The project took the primary runway out of service from October 2007 to August 2008.

Smith and the airport relied on honest and open communication between the airport, the consultant, the construction company and the tenants to help offset the difficulties created by the closing of the runway for almost a year.

"The challenge was to keep the airport operational while the primary runway was out of service, and minimize the impact on the tenants and users during construction," Smith says.

Lone Star Executive Airport is home to three fixed-base operators and 13 other businesses.

Airport officials held weekly meetings with those working on the runway construction project. Specific efforts were made to maximize coordination of efforts and to identify and address potential issues instead of losing time while waiting for the various parties to coordinate a response after issues popped up.

After each meeting, tenants were informed of the project's progress via the airport website.

"The contractor and engineer did a great job focusing their resources to get this done," Smith says.

Scruggs, of W.W. Webber, echoes that sentiment: "The Conroe airport, State of Texas and PBS&J were a good team in making sure the project ran smoothly. The on-site project staff is to be congratulated for a job well done."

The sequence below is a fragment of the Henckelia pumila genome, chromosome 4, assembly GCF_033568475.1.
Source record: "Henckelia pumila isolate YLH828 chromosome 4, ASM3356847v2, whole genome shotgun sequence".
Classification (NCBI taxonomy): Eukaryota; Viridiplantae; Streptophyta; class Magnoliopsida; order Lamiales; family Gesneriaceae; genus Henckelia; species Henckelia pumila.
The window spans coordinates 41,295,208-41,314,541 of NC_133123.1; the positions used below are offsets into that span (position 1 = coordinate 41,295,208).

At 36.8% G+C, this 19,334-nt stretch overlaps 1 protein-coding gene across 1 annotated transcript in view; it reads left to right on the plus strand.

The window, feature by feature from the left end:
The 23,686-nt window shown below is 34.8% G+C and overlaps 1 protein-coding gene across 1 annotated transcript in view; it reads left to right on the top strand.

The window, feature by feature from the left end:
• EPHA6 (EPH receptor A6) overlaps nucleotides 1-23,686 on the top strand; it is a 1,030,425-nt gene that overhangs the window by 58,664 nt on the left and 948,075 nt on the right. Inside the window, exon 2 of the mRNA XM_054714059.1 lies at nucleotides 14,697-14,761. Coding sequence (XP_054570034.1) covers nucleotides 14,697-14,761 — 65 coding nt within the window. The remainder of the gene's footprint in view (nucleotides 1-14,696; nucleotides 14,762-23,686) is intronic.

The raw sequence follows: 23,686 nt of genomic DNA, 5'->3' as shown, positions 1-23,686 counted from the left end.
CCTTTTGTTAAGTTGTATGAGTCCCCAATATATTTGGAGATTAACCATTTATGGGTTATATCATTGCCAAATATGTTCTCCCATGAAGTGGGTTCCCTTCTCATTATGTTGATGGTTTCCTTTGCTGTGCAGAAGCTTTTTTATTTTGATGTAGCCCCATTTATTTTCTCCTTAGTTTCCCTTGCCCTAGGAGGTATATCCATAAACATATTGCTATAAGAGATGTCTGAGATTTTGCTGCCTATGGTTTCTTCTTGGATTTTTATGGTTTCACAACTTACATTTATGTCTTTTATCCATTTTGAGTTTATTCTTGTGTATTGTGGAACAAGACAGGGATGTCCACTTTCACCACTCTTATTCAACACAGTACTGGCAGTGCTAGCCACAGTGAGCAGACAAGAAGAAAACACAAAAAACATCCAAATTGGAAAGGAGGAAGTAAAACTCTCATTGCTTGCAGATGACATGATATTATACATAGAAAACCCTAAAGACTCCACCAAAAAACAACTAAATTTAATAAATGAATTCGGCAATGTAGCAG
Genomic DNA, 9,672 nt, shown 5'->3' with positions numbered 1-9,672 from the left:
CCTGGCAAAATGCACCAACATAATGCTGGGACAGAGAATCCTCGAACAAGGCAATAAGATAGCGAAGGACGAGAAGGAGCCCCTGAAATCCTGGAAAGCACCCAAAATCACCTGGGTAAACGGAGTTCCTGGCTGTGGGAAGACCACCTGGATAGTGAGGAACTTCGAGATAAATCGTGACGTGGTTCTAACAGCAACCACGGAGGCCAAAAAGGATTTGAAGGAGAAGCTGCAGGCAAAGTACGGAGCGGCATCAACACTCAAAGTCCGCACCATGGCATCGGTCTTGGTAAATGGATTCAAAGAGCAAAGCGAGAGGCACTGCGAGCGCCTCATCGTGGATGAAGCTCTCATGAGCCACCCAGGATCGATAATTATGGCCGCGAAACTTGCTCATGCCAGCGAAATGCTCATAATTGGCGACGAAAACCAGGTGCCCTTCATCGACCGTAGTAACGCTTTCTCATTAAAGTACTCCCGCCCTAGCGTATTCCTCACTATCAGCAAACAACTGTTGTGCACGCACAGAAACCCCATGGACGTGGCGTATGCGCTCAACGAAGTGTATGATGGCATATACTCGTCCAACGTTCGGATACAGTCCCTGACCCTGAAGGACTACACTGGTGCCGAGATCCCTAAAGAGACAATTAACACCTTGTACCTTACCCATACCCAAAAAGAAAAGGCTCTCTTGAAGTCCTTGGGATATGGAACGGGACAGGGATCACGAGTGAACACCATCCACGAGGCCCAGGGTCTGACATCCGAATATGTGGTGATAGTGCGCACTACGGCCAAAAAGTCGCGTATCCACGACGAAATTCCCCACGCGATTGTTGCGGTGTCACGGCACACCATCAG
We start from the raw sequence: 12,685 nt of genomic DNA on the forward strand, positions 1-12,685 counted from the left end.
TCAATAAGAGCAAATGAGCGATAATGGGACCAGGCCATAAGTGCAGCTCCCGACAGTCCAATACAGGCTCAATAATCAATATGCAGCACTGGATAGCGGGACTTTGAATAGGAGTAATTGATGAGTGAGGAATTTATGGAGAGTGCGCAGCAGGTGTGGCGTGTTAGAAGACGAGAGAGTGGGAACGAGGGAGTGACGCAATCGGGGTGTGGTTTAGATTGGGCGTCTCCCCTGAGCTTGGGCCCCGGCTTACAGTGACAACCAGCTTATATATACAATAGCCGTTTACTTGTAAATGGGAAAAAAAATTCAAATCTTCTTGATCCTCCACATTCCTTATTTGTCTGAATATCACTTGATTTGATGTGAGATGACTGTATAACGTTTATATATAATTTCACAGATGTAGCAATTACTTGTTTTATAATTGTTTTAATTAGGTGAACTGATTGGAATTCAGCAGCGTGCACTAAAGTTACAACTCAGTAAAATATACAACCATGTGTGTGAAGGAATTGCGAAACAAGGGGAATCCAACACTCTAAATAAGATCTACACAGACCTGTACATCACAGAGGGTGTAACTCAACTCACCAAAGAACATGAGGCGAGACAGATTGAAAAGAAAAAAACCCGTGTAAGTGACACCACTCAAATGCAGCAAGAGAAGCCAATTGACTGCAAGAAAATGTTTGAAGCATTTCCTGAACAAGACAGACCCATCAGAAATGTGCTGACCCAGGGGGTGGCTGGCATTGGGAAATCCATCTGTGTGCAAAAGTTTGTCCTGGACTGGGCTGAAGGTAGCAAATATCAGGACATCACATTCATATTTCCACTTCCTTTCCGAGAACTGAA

The airport also arranged a meeting with the tenants before construction began so they could see all of the phases of construction, view detailed safety plans and examine other parts of the construction process. Plans were simplified and reduced to standard typing paper size and distributed to tenants and users at various stages of construction. "These plans allowed us to better communicate required closures to all our tenants and their customers," notes Smith.

More Growth Expected

Located north of Houston, just 25 miles from George Bush Intercontinental Airport, Lone Star Executive sits within 10 miles of a booming residential and commercial area.

The airport had about 86,000 total operations in 2002. That number is now north of 90,000 and long-term projections indicate as many as 165,000 annual operations.

Other planned improvements, as outlined in the airport's 2003 master plan, include construction of an air traffic control tower, new taxiway access, private and commercial hangar development and new road access.

Subcategory: 
Runway/Ramp